I want a car that uses less gasoline — fewer gallons per mile — but car makers quote fuel economy in miles per gallon instead. The resulting numbers are counter-intuitive, leading to decisions that create needless waste, cost, and CO2 emissions.
For example, upgrading from a 20 mpg car to a 35 mpg car seems about the same as upgrading from 30 to 50 mpg (“better by 15 mpg”), but in reality, the upgrade from 20 to 35 saves not the same amount, but more than twice as much fuel per trip as the upgrade from 30 to 50. Do the math – a bit twisted, isn’t it?
To make sensible decisions as consumers, investors, and regulators, we need to think in terms of gas consumption, and that’s measured in gallons per mile, not miles per gallon. If fuel economy were measured this way, simple subtraction would give the right answer, and I’d bet that people would choose slimmer gas-hogs and use less fuel — millions and millions of gallons less, just by printing more meaningful numbers on EPA stickers at dealerships.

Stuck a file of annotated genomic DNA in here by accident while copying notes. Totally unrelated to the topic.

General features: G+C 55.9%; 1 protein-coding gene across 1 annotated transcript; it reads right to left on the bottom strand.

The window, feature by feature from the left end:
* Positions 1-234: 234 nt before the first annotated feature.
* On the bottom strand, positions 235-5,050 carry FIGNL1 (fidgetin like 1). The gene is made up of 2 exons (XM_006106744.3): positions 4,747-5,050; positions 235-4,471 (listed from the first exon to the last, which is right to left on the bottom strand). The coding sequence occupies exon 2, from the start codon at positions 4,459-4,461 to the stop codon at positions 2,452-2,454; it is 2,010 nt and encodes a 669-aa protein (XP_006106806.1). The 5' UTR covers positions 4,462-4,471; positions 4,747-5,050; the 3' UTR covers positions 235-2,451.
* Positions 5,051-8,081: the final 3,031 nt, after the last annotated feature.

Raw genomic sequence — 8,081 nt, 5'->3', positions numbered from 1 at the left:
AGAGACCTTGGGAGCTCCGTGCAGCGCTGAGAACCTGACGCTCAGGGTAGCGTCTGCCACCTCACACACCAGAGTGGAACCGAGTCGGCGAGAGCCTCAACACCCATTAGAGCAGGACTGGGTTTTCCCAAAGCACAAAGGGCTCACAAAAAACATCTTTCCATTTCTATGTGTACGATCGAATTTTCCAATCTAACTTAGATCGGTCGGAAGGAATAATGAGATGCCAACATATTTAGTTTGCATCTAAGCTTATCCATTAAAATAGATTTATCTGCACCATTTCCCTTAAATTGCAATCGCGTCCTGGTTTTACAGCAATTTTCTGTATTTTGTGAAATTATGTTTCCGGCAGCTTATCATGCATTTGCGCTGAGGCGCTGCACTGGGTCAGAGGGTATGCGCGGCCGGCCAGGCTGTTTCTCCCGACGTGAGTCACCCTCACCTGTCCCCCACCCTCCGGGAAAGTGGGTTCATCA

To avoid fractions, let’s quote consumption in gallons per hundred miles: gphm. (Europe uses liters per hundred kilometers.) Consider four cars, chosen from the best and worst of their categories as listed at www.fueleconomy.gov:
* Not on sale
Both SUVs look bad, but not greatly different, while the Wondercar looks like a vast improvement over the hybrid. These appearances are misleading, however. Here are the straightforward, right-side-up numbers:
Turning the numbers right side up clarifies the situation: Upgrading from SUV #1 to SUV #2 saves 4.7 gphm; dumping SUV #2 in favor of the best hybrid would save an additional 2.2 gphm. Compared to the hybrid, the Wondercar saves 1.1 gphm. Going straight from SUV #2, to the Wondercar would save a total of 3.3 gphm, less than the savings of switching from SUV #1 to #2. (By the way, the best and worst SUVs are both Jeeps, the Grand Cherokee and the Patriot; the hybrid is the Toyota Prius.)
Discussions of fuel conservation would make more sense if we used units that made more sense. Let’s not talk about mpg: it’s confusing, and trading up to gallons per hundred miles costs nothing. Maybe actual gas consumption figures should be on EPA car stickers at dealerships, too.
16 March update: Here’s an article from Duke University on the advantages of using sensible units: Gallons Per Mile Makes More Sense. I’m pretty sure it was this work, reported last June, that prompted me to write on this topic.